The Moral Pulse of the Oscars (by Gareth Higgins)

Paul Tillich wrote that the church should provide an 'answering theology' – that is, it should seek to answer the questions that society is asking. This year, the movies seem to have got there before the church; and it may well be that the Oscars seem to have found the moral pulse of our society.

Shaming China's Genocide Games (by Elizabeth Palmberg)

Running interference for genocide is not an Olympic sport. And now Nobel laureates such as Shirin Ebadi and Archbishop Desmond Tutu are joining with former Beijing 2008 Olympic Games artistic director Stephen Spielberg to say just that to China, which has repeatedly used its diplomatic and economic clout to shelter its oil supplier Sudan. China's support has emboldened the regime in Khartoum to keep up its policy of genocide in Darfur.

A Warning to Comment Meanies (by Ryan Rodrick Beiler, et al)

Your cries for blog comment justice have reached our ears. Actually, our team of moderators are intimately aware of the problem with commenters that habitually violate the rules of conduct. But we also appreciate your grace as we try to digest your many comments and apply the rules fairly with limited time and competing projects. (We are a nonprofit, after all.) ... We have been working through a series of logistical and technical challenges to make good on the promise we made in December to begin blocking users who are disruptive.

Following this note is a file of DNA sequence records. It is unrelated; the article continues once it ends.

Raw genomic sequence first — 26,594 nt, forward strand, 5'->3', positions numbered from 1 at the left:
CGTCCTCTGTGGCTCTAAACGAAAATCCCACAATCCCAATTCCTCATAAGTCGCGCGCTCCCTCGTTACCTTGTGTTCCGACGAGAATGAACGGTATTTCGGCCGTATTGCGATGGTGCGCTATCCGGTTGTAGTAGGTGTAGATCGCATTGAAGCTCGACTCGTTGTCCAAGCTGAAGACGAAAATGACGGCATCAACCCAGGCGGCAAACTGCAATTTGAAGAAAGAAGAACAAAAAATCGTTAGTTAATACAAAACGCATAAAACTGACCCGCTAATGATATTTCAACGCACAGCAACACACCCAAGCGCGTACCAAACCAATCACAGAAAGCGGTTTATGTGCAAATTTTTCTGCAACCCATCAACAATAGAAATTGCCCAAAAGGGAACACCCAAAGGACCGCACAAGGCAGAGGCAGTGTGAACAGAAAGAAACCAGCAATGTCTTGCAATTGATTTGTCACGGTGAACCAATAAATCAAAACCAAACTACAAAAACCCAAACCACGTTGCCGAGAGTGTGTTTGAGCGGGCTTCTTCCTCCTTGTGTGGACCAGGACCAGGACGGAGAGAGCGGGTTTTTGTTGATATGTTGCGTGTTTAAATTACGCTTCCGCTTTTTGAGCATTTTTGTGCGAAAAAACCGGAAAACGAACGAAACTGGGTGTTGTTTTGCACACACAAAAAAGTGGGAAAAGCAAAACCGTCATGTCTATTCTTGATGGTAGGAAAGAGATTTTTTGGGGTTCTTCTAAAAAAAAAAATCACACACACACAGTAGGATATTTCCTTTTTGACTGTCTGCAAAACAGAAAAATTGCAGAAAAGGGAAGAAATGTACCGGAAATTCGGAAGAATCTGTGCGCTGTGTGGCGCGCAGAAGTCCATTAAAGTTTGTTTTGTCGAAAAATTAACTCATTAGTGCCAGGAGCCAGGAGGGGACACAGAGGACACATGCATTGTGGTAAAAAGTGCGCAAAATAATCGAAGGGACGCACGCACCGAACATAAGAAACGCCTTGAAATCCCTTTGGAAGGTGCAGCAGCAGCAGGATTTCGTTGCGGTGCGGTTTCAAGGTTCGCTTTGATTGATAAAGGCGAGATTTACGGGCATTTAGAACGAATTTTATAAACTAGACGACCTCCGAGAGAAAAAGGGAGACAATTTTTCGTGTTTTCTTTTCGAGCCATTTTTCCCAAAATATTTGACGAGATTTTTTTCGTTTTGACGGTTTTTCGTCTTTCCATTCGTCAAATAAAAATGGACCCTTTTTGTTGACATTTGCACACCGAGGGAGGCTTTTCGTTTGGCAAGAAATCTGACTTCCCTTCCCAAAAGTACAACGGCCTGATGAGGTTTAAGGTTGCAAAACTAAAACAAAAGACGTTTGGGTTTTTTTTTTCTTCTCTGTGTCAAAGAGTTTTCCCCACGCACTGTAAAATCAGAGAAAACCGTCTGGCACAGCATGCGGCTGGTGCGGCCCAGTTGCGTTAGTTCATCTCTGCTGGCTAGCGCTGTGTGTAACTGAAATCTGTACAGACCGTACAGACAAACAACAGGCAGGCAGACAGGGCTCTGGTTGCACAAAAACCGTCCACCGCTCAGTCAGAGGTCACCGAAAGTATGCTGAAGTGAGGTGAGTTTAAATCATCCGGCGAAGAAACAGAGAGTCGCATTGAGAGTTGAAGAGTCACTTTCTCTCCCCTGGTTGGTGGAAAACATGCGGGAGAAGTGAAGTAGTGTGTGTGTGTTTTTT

Twenty-Something Evangelicals (by Jim Wallis)

The quantitative picture painted by Barna pollster David Kinnaman in his recently released book, unChristian, is qualitatively borne out in this group of Generation Y "insiders"—those raised inside the church but frustrated with the status quo. They will shake things up in the years ahead, both politically and theologically. Politically, these 20-somethings are less likely to associate with the Republican Party than ever before, as discovered by a recent Pew Research Center poll. It showed that party identification among white evangelicals ages 18 to 29 decreased from 55 percent to 40 percent between 2005 and 2007. That’s 15 points in just two years. This doesn’t mean young evangelicals are automatically becoming Democrats (and I don’t think they should). It does mean that their agenda is broader and deeper, no longer beholden to a single partisan ideology – more concerned with 30,000 children dying daily of poverty and disease than with gay marriage amendments in Ohio.

A Dose of Sanity in Archbishop Willams' Sharia Controversy (by Becky Garrison)